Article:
The NYT played the latest few notes in the funeral dirge for General Motors today.
It’s hard to think of a tougher job than Rick Wagoner’s. Unless, of course, you’re Ben Bernanke. Among other cheery soundbites, this one stuck out:
“The broad cutbacks included a 20 percent reduction in payroll for salaried workers, elimination of health care for older white-collar retirees, and suspension of G.M.’s annual stock dividend of $1 a share.”
Layoffs I understand. No such thing as guaranteed employment in a tough industry. Dividend cut, yeah, no kidding. No guarantees for shareholders. But the health care cuts? The article continued:
“While G.M. has been methodically cutting jobs since 2006, the decision to eliminate health care benefits for salaried retirees over the age of 65 was unexpected.
The generous health plans for retirees has long been considered a pillar of the benefit system at G.M. The company pledged to increase pensions to offset the loss of coverage.
Still, retirees interviewed Tuesday said that they were blindsided by the move.”
Blindsided? Ya think? Try clothes-lined, speared, tripped, clipped, cracked-back and run over, with a lifetime supply of unnecessary roughness and exceedingly unsportsmanlike conduct.
How exactly does this work? I’m 65 with cancer and health care coverage one day, and then next I’m 65 plus a day and I have to figure out how to pay for my chemo myself? Just because Rick Wagoner says so? Were these people entitled to have GM pay their hc costs under the terms of their pension plan, or weren’t they? What do they do now?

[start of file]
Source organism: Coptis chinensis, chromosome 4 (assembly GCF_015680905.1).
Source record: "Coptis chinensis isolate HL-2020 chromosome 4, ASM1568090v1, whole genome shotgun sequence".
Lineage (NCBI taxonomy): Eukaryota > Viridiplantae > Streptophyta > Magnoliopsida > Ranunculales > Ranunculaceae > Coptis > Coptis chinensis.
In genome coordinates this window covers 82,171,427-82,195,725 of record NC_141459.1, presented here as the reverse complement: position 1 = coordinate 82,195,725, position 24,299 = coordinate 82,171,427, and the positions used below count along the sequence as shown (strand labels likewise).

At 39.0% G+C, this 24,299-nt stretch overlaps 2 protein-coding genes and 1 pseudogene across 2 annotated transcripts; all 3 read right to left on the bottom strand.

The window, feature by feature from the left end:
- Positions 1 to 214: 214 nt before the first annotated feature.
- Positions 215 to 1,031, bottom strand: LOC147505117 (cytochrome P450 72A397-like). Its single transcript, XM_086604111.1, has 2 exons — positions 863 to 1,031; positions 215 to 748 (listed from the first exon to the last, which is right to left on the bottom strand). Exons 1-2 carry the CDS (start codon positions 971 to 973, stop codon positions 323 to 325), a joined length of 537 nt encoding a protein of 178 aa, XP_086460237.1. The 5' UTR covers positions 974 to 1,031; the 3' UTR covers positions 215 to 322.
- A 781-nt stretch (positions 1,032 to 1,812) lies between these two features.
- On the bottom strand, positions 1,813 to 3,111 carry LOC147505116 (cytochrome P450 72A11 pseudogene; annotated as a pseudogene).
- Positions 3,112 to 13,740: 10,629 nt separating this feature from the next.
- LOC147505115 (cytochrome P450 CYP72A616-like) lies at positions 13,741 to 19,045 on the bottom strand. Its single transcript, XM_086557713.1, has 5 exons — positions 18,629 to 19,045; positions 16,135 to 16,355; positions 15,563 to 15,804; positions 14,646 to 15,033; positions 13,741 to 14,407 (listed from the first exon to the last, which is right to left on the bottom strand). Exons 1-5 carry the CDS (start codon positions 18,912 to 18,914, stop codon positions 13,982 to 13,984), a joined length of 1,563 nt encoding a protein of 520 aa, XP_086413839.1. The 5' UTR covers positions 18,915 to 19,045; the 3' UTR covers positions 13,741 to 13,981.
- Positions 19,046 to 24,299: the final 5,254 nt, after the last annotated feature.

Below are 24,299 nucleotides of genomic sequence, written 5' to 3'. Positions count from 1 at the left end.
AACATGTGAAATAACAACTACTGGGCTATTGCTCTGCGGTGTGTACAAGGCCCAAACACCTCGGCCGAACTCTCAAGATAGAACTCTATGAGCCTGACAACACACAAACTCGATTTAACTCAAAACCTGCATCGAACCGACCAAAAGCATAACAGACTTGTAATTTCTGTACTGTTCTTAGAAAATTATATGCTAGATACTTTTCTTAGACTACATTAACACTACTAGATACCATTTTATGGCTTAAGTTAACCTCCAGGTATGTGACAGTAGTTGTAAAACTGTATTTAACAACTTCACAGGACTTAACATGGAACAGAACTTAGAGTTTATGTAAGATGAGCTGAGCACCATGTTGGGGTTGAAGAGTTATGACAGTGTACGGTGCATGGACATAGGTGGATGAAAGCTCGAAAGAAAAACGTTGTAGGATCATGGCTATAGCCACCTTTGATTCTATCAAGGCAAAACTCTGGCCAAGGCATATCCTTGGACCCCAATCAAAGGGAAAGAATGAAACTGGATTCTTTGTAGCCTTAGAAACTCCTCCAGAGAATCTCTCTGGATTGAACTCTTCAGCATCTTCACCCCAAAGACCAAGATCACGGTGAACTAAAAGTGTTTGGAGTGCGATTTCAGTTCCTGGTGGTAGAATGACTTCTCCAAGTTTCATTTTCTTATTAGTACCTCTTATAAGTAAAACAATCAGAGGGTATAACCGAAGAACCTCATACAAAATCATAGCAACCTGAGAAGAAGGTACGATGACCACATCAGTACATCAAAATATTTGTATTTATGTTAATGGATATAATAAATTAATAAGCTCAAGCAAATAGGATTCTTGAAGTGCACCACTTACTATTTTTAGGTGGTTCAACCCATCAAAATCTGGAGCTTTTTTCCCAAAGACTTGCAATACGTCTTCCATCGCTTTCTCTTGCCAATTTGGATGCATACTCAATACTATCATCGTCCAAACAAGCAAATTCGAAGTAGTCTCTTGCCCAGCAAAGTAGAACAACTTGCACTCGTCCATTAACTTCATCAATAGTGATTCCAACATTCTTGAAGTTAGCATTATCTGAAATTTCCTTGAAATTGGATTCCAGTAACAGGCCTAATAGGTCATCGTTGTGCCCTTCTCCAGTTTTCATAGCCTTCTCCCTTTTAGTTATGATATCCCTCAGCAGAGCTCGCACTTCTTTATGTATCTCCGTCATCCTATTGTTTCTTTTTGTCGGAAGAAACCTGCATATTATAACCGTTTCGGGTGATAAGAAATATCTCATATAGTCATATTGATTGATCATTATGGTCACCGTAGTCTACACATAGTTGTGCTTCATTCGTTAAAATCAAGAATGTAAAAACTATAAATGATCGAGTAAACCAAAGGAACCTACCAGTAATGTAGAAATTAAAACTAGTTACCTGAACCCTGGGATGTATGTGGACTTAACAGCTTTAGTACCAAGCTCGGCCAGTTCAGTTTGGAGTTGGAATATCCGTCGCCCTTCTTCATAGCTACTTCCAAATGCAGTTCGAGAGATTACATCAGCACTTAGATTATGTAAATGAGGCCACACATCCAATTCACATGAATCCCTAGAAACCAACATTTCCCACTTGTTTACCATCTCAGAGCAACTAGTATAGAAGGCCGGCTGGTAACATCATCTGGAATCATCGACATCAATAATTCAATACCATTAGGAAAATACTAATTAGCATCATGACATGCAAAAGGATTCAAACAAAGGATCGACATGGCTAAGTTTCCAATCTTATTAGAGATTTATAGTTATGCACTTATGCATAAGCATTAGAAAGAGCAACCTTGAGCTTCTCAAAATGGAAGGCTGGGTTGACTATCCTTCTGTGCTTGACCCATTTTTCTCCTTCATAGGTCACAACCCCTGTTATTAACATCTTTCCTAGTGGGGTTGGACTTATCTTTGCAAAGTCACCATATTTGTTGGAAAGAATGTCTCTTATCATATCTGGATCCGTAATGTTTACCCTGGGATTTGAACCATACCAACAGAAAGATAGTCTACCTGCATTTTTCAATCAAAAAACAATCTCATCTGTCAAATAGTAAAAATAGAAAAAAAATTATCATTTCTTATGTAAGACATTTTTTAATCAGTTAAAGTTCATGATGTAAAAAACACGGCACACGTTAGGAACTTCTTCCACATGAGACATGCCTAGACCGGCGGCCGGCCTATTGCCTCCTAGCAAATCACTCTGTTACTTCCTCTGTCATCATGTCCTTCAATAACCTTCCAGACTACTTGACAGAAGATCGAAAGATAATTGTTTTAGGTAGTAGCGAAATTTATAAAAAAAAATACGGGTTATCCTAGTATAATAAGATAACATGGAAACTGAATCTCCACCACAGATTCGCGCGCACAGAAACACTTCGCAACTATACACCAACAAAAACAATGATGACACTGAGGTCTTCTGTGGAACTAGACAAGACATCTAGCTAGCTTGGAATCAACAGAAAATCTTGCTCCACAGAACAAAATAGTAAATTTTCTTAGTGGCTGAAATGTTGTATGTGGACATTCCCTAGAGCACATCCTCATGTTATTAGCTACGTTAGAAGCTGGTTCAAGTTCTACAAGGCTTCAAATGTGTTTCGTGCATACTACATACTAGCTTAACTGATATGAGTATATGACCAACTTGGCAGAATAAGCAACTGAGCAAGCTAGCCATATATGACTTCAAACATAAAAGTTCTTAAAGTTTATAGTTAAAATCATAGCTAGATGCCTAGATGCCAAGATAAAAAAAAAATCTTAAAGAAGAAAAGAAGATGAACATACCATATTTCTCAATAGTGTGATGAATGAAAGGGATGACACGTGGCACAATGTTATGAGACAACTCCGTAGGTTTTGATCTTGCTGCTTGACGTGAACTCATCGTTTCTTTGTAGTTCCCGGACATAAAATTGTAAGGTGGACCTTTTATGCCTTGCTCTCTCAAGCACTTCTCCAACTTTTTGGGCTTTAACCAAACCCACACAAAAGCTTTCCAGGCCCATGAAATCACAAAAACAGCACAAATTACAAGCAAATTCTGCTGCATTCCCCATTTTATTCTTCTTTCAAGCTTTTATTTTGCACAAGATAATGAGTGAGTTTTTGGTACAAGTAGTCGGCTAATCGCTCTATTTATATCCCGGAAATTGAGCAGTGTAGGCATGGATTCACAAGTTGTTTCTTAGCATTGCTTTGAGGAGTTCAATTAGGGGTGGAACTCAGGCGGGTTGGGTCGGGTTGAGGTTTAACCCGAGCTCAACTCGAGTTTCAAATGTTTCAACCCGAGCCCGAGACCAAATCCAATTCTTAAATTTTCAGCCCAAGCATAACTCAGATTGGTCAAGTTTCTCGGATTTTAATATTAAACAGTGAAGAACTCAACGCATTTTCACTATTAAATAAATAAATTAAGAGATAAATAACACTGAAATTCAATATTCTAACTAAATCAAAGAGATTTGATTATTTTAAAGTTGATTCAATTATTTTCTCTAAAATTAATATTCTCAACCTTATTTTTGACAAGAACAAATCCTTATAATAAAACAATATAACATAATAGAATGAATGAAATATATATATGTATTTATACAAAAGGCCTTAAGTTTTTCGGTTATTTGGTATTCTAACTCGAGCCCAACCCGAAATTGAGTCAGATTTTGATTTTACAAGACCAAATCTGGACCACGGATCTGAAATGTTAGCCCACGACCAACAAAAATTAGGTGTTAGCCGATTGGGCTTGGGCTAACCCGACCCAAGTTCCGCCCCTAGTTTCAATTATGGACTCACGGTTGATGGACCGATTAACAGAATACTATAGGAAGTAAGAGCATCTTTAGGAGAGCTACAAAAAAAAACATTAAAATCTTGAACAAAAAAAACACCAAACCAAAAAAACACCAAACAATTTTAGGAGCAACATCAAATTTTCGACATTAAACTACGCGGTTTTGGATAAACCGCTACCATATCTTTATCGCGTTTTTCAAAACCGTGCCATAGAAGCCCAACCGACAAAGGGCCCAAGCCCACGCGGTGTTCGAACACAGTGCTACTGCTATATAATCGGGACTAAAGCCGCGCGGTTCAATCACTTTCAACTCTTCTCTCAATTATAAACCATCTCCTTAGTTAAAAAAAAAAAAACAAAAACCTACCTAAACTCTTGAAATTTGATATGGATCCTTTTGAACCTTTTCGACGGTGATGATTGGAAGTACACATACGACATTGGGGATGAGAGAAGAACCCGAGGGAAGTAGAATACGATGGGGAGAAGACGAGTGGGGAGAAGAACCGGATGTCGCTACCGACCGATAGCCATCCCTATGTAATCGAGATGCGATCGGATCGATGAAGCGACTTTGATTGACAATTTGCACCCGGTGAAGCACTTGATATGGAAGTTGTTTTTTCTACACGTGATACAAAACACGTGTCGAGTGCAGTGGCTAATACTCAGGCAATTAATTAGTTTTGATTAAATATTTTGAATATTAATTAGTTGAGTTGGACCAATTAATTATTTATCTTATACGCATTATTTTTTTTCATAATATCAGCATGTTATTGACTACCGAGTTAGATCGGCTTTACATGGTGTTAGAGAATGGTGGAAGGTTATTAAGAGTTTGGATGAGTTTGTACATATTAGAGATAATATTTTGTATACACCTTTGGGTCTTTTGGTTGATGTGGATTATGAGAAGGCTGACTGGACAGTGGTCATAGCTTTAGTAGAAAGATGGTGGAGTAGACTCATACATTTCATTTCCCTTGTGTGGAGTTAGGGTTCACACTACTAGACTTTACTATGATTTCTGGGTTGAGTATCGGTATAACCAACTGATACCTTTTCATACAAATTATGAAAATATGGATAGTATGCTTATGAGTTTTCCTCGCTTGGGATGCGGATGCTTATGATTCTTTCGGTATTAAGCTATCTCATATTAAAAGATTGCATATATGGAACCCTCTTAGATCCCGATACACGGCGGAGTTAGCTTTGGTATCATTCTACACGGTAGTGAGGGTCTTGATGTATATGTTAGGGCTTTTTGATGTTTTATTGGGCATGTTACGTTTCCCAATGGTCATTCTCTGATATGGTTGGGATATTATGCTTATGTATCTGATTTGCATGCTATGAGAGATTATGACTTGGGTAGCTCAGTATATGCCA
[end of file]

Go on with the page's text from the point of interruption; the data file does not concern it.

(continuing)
And most of all, WHY ISN’T SEN. OBAMA TALKING ABOUT THE DISASTER OF FAILED PENSION PLANS IN THE INDUSTRIAL MIDWEST?
This is exactly the kind of sharp, specific pain that the Obama campaign *desperately* needs to shine a light on, especially in the context of today’s NYT poll that shows he simply is not making the sale on the economy. Nobody is talking about the pension mess, which just happens to be centered in the states he must win, and happens to be an issue of supreme importance to the older white males who are giving him the most trouble. Again, these people do not care about job programs. But they are bewildered and terrified that, having held up their end of the bargain, they are being let down in the moist horrifying and basic of ways.
Sen. Obama, the economy may or may not be in crisis. (I’m more pessimistic than Phil Graham. ) But a very identifiable group of citizens undeniably is. And you can bet that they’ll turn out in November in Michigan, but in Ohio, Indiana, and Pennsylvania. Win these people over, and you’re President. For crying out loud, Senator, plant yourself in Michigan and talk to them.